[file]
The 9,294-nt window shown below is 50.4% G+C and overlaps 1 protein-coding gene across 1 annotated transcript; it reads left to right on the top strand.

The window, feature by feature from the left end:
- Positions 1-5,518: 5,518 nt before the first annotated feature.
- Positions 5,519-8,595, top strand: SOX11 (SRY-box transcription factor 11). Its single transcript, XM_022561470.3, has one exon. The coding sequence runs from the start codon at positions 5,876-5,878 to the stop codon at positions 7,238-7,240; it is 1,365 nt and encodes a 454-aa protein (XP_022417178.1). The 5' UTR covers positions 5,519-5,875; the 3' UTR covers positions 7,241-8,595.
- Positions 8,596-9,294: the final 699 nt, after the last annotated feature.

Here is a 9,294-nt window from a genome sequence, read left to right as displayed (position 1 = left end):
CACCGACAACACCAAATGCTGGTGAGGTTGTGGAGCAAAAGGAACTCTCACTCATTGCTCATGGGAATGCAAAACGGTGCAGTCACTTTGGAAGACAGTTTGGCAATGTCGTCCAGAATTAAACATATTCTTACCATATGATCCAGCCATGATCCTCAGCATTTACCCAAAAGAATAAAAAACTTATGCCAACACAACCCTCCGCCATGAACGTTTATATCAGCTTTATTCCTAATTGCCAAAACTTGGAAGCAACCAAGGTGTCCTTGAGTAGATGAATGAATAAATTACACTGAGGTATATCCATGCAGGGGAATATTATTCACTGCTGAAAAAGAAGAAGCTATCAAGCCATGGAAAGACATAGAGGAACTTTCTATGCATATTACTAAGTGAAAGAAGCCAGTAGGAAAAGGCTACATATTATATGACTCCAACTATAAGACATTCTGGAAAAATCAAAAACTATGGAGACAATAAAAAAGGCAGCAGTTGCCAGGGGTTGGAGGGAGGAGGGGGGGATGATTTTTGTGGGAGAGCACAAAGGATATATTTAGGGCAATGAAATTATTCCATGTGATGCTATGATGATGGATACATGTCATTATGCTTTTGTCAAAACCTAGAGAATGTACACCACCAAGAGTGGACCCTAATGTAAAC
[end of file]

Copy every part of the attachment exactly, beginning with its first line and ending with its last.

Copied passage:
The 9,294-nt window shown below is 50.4% G+C and overlaps 1 protein-coding gene across 1 annotated transcript; it reads left to right on the top strand.

The window, feature by feature from the left end:
- Positions 1-5,518: 5,518 nt before the first annotated feature.
- Positions 5,519-8,595, top strand: SOX11 (SRY-box transcription factor 11). Its single transcript, XM_022561470.3, has one exon. The coding sequence runs from the start codon at positions 5,876-5,878 to the stop codon at positions 7,238-7,240; it is 1,365 nt and encodes a 454-aa protein (XP_022417178.1). The 5' UTR covers positions 5,519-5,875; the 3' UTR covers positions 7,241-8,595.
- Positions 8,596-9,294: the final 699 nt, after the last annotated feature.

Here is a 9,294-nt window from a genome sequence, read left to right as displayed (position 1 = left end):
CACCGACAACACCAAATGCTGGTGAGGTTGTGGAGCAAAAGGAACTCTCACTCATTGCTCATGGGAATGCAAAACGGTGCAGTCACTTTGGAAGACAGTTTGGCAATGTCGTCCAGAATTAAACATATTCTTACCATATGATCCAGCCATGATCCTCAGCATTTACCCAAAAGAATAAAAAACTTATGCCAACACAACCCTCCGCCATGAACGTTTATATCAGCTTTATTCCTAATTGCCAAAACTTGGAAGCAACCAAGGTGTCCTTGAGTAGATGAATGAATAAATTACACTGAGGTATATCCATGCAGGGGAATATTATTCACTGCTGAAAAAGAAGAAGCTATCAAGCCATGGAAAGACATAGAGGAACTTTCTATGCATATTACTAAGTGAAAGAAGCCAGTAGGAAAAGGCTACATATTATATGACTCCAACTATAAGACATTCTGGAAAAATCAAAAACTATGGAGACAATAAAAAAGGCAGCAGTTGCCAGGGGTTGGAGGGAGGAGGGGGGGATGATTTTTGTGGGAGAGCACAAAGGATATATTTAGGGCAATGAAATTATTCCATGTGATGCTATGATGATGGATACATGTCATTATGCTTTTGTCAAAACCTAGAGAATGTACACCACCAAGAGTGGACCCTAATGTAAAC